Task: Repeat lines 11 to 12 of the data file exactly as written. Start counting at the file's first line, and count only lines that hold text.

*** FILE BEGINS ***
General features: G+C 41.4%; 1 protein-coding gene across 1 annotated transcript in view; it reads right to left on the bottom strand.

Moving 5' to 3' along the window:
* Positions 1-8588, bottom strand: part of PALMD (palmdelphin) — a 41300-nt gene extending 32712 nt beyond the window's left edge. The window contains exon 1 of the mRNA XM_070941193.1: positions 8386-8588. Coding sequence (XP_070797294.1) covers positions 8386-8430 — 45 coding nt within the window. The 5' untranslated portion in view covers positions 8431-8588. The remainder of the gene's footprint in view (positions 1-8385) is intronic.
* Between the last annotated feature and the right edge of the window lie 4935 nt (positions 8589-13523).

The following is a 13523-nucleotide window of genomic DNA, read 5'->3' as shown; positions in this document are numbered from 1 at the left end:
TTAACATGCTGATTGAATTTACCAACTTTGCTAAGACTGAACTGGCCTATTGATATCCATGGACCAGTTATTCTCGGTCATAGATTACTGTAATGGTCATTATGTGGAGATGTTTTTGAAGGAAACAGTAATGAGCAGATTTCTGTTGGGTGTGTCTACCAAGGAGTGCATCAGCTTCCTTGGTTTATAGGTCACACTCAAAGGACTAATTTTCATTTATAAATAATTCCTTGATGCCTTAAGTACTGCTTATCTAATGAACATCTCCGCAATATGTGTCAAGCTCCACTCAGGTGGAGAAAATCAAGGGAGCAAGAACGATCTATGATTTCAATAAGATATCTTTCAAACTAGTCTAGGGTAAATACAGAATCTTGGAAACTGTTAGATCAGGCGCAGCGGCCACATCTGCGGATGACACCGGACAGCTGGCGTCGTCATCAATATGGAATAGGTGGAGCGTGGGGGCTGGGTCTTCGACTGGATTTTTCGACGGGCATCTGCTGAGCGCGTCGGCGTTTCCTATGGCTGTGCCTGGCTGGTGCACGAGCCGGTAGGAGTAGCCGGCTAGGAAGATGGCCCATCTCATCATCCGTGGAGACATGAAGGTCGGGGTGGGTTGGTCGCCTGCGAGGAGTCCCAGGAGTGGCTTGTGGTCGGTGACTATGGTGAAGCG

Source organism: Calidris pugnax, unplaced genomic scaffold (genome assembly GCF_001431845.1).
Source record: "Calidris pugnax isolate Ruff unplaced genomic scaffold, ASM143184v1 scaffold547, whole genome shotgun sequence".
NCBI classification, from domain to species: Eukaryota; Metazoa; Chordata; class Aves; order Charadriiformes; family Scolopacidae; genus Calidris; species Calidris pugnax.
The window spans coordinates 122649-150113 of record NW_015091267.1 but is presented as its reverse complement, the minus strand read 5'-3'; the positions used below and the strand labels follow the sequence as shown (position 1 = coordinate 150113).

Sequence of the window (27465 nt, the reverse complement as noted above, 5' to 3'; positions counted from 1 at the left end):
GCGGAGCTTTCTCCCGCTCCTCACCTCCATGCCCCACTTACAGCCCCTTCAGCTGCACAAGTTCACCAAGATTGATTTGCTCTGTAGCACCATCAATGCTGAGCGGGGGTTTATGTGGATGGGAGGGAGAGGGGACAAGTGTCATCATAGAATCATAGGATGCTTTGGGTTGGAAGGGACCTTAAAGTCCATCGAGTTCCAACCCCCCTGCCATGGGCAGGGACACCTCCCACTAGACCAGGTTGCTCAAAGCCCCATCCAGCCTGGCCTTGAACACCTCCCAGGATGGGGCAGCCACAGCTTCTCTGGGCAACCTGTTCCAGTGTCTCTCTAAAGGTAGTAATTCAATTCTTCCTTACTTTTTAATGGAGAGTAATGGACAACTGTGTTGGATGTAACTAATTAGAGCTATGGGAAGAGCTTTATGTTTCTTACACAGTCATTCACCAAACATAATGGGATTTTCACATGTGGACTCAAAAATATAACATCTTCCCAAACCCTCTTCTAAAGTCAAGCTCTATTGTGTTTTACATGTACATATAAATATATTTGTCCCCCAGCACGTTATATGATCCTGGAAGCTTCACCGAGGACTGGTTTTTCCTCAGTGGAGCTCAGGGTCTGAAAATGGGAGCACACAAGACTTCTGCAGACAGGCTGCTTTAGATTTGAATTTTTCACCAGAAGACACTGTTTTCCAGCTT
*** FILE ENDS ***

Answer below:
Sequence of the window (27465 nt, the reverse complement as noted above, 5' to 3'; positions counted from 1 at the left end):
GCGGAGCTTTCTCCCGCTCCTCACCTCCATGCCCCACTTACAGCCCCTTCAGCTGCACAAGTTCACCAAGATTGATTTGCTCTGTAGCACCATCAATGCTGAGCGGGGGTTTATGTGGATGGGAGGGAGAGGGGACAAGTGTCATCATAGAATCATAGGATGCTTTGGGTTGGAAGGGACCTTAAAGTCCATCGAGTTCCAACCCCCCTGCCATGGGCAGGGACACCTCCCACTAGACCAGGTTGCTCAAAGCCCCATCCAGCCTGGCCTTGAACACCTCCCAGGATGGGGCAGCCACAGCTTCTCTGGGCAACCTGTTCCAGTGTCTCTCTAAAGGTAGTAATTCAATTCTTCCTTACTTTTTAATGGAGAGTAATGGACAACTGTGTTGGATGTAACTAATTAGAGCTATGGGAAGAGCTTTATGTTTCTTACACAGTCATTCACCAAACATAATGGGATTTTCACATGTGGACTCAAAAATATAACATCTTCCCAAACCCTCTTCTAAAGTCAAGCTCTATTGTGTTTTACATGTACATATAAATATATTTGTCCCCCAGCACGTTATATGATCCTGGAAGCTTCACCGAGGACTGGTTTTTCCTCAGTGGAGCTCAGGGTCTGAAAATGGGAGCACACAAGACTTCTGCAGACAGGCTGCTTTAGATTTGAATTTTTCACCAGAAGACACTGTTTTCCAGCTT